“Yes, you should get some rest,” he said. “Tonight’s concert is nearly four hours long, with intervals. That’s starting to compare with Gallifreyan opera.”

He paid the bill and tipped the waiter then walked with Marion to the neat, clean, modern hotel room. He sat with her until she drifted to sleep, then he quietly slipped away.

He went from the hotel towards the sculpture garden and wandered apparently idly amongst the exhibits, admiring some, amused or frankly baffled by others, as was so often the case when the word ‘contemporary’ was applied to art.

But sculpture wasn’t really his first concern. He had a rendezvous to make in the garden. Looking nonchalant while waiting for a contact was second nature to the Celestial Intervention Agency’s most notorious assassin. Nobody would have taken him for anything but a classical music lover enjoying a quiet walk in the park.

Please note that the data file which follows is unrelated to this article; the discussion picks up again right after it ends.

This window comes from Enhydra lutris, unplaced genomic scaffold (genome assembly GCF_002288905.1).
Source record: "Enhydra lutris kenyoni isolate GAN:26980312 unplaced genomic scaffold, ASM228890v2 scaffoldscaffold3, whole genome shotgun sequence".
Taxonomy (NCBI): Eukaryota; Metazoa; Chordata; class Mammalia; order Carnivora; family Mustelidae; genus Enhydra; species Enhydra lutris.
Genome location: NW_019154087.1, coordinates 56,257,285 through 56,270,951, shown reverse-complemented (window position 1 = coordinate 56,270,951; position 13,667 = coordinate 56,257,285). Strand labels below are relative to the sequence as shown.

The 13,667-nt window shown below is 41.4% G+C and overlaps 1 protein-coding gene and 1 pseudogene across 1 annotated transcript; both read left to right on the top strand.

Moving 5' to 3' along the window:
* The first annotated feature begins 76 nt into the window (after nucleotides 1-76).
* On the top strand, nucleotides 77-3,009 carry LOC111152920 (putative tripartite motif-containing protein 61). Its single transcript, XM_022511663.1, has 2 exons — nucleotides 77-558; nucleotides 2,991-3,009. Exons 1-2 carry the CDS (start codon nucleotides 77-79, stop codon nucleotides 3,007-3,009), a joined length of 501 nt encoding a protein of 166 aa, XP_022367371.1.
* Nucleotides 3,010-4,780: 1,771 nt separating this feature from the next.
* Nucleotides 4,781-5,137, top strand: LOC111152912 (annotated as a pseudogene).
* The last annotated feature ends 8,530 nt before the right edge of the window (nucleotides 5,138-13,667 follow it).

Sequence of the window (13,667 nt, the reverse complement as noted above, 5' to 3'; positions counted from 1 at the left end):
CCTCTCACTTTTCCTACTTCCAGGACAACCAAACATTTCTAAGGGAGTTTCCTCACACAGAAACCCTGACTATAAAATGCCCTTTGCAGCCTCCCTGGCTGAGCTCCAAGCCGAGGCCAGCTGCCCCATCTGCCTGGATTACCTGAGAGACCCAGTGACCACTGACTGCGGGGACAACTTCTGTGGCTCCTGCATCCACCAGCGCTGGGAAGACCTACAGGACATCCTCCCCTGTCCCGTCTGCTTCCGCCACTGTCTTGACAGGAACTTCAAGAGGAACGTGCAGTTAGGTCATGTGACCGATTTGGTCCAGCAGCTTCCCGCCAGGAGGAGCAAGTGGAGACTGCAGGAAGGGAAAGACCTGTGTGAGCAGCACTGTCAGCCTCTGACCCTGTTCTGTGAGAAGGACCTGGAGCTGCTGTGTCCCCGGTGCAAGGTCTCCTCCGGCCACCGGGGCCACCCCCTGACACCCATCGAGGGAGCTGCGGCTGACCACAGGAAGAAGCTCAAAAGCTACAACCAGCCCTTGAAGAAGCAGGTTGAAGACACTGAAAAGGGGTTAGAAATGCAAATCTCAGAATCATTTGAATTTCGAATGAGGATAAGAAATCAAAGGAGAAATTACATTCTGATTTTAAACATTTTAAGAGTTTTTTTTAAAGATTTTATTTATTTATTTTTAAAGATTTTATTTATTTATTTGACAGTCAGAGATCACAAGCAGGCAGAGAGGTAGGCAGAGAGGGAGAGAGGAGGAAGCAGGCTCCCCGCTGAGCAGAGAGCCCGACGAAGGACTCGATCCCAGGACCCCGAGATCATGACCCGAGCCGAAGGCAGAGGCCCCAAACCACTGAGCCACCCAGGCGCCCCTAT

Kristoph didn’t recognise the man who stepped away from one of the more puzzling sculptures and slipped into step beside him. He didn’t expect to. He knew he was a fellow Time Lord. A moment’s extra concentration would have revealed a psychic identity he would probably have known, but he didn’t need to know anything more.

“Is she safe?” the younger Time Lord asked.

“She’s in her hotel room, and there is a psychic shield around it. Nothing can get close to her. Not even.…”

“Not even a Brakkian Wraith. That’s what they sent this time. You know the species?”

“By reputation. A mutable being, capable of taking on any outward appearance. Has one unfortunate characteristic. It can’t change its eyes. They always look like yellow balls with no discernible iris. They have to use contact lenses that never quite pass close scrutiny.”